Original Research

Acute effects of an anionic diet on bone mineral homeostasis in the bovine

D.E. Beighle, P.A. Boyazoglu, R.W. Hemken
Journal of the South African Veterinary Association | Vol 68, No 3 | a879 | DOI: https://doi.org/10.4102/jsava.v68i3.879 | © 1997 D.E. Beighle, P.A. Boyazoglu, R.W. Hemken | This work is licensed under CC Attribution 4.0
Submitted: 13 July 1997 | Published: 13 July 1997

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D.E. Beighle,
P.A. Boyazoglu,
R.W. Hemken,

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Abstract

ABSTRACT Fifteen Friesian oxen between 12 and 18 months of age with a mean body mass of 240.7 kg were randomly assigned to diets containing 0.25 % phosphorus (P) or less, to evaluate the acute effects of an acidiogenic diet of -11.1 meq/100 g of diet dry matter, compared with a basiogenic diet of +25.6 meq/100 g or a control diet of +16.5 meq/100 g of diet dry matter calculated as (Na + K) - (Cl + S), on blood, bone and faecal P, calcium (Ca) and magnesium (Mg) for a period of 9 weeks. Blood, bone and faecal responses to an anionic diet are described. An inverse relationship existed between bone and blood Ca, in which there was resorption from bone with increased blood Ca in response to the anionic diet. The anionic treatment group demonstrated simultaneous increases in bone, blood and faecal P concentrations at various stages of the experiment compared to the cationic and control treatment groups. Results indicate independent absorption and resorption of Ca and P into and out of bone. There was wide variation in the bone Ca:P ratio between 2.02 and 1.51 among animals fed the anionic diet, with the Ca:P ratio following Ca values and not bone P values. Bone and blood P had a linear relationship with dietary cation:anion balance (DCAB), increasing as the diet became more anionic in nature, but faecal P was curvilinear with highest concentrations at -11.1 and +25.6 meq/100 g compared to +16.5 meq/100 g. Concurrent blood, bone and faecal P increases at some stages of the experiment indicate a P-sparing effect of the anionic diet and warrants further research into the long-term effects of anions in the diet, leading to their use as a possible addition to improved licks in P-deficient areas.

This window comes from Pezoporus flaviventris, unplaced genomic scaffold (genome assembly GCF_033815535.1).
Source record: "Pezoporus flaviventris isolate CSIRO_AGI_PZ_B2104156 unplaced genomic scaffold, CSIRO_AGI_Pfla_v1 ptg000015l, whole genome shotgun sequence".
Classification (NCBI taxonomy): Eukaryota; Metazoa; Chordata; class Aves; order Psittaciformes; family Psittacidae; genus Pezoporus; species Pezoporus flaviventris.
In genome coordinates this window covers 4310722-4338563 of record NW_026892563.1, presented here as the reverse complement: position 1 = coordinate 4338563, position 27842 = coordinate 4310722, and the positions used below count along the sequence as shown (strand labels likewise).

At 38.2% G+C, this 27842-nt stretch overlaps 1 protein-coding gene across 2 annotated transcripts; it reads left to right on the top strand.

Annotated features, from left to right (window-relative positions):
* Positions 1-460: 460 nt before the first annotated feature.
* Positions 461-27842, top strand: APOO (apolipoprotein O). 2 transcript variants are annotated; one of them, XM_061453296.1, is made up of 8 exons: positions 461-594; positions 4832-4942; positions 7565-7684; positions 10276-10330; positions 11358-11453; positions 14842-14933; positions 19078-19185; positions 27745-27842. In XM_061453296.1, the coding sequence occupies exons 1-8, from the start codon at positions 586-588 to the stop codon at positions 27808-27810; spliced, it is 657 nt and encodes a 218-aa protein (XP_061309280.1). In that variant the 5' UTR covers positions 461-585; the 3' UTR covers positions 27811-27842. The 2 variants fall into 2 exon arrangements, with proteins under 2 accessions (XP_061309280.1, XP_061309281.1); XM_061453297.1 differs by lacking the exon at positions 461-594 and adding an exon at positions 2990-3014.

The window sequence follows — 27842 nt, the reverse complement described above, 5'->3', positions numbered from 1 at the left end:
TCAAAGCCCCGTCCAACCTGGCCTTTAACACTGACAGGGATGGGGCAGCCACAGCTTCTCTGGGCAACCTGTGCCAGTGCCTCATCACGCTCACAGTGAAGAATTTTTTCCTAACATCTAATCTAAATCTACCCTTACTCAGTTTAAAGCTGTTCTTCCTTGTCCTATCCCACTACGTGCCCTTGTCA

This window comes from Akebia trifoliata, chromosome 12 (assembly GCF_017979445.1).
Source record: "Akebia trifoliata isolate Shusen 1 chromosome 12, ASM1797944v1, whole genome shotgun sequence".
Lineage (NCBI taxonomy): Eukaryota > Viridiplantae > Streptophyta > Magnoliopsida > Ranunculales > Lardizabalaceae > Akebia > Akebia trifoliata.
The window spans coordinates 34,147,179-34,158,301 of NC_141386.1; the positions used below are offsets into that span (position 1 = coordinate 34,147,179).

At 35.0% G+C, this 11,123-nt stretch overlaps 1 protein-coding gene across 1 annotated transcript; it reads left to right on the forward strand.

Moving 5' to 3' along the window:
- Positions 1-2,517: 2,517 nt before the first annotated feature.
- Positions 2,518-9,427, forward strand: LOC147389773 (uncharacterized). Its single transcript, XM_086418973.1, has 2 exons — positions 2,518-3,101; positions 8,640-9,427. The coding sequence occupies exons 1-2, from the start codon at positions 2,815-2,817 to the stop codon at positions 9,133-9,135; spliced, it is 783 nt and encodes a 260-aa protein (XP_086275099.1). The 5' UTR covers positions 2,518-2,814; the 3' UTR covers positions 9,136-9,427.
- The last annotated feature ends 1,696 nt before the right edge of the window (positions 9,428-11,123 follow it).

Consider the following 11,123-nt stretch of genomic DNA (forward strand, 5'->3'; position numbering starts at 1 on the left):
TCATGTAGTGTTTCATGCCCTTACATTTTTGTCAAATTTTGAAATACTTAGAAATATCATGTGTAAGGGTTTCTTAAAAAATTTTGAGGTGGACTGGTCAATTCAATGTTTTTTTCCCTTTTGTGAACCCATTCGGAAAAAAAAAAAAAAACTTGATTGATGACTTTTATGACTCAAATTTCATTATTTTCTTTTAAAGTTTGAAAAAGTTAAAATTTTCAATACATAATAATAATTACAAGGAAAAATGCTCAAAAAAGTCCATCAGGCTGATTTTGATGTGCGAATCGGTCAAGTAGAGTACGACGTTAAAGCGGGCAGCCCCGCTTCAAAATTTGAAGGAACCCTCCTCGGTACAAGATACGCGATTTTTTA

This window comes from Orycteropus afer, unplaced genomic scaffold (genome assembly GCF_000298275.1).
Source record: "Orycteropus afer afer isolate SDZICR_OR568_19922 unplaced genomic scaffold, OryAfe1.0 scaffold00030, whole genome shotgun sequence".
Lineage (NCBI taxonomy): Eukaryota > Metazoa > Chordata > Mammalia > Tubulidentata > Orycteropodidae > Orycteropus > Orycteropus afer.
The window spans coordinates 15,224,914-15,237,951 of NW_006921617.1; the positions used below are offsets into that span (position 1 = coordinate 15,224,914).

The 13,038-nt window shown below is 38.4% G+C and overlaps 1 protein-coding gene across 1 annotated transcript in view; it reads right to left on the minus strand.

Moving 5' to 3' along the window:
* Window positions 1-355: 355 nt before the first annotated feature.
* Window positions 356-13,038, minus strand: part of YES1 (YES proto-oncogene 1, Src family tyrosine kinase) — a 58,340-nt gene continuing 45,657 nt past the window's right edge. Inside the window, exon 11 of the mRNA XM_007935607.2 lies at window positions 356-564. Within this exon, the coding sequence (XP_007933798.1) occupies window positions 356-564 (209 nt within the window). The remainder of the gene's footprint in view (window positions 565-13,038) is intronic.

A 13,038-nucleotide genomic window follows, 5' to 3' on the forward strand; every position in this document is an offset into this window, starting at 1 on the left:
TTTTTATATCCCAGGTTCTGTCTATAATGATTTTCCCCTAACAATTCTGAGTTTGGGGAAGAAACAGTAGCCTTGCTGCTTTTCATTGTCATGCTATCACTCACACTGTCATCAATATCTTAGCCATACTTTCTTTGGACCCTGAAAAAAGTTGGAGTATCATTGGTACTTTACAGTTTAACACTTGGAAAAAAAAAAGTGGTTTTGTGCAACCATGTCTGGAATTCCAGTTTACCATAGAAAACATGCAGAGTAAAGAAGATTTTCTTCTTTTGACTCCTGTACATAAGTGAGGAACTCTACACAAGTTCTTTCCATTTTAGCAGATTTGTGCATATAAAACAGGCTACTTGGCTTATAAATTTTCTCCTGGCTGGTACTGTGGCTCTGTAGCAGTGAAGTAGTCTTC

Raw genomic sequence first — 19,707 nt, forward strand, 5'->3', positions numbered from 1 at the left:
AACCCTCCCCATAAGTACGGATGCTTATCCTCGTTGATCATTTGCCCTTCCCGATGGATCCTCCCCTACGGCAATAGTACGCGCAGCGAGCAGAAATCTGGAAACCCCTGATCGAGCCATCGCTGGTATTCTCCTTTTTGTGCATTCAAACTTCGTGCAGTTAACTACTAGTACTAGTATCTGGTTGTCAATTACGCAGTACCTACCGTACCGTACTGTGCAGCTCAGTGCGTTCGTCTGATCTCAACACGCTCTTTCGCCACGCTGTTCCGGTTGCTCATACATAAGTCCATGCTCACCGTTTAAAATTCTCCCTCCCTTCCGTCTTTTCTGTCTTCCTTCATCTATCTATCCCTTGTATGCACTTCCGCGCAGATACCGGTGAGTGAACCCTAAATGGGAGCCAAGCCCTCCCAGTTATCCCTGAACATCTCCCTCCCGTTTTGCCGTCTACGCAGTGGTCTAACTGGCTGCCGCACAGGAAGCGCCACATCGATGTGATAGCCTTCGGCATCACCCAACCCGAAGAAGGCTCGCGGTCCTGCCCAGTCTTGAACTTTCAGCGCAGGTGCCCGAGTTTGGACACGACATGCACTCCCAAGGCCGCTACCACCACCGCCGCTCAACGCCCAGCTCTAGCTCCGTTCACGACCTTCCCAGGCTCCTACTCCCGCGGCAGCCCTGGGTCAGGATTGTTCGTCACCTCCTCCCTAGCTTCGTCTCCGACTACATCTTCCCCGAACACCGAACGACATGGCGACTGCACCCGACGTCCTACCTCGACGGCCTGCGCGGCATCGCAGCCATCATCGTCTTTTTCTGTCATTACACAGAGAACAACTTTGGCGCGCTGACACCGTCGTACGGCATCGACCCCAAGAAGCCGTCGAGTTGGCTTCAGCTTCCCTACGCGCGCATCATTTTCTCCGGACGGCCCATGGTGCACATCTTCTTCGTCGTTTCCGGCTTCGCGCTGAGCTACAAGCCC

Keywords

Anionic; Ca:P Ratio; Calcium; Cationic; Magnesium; Phosphorus

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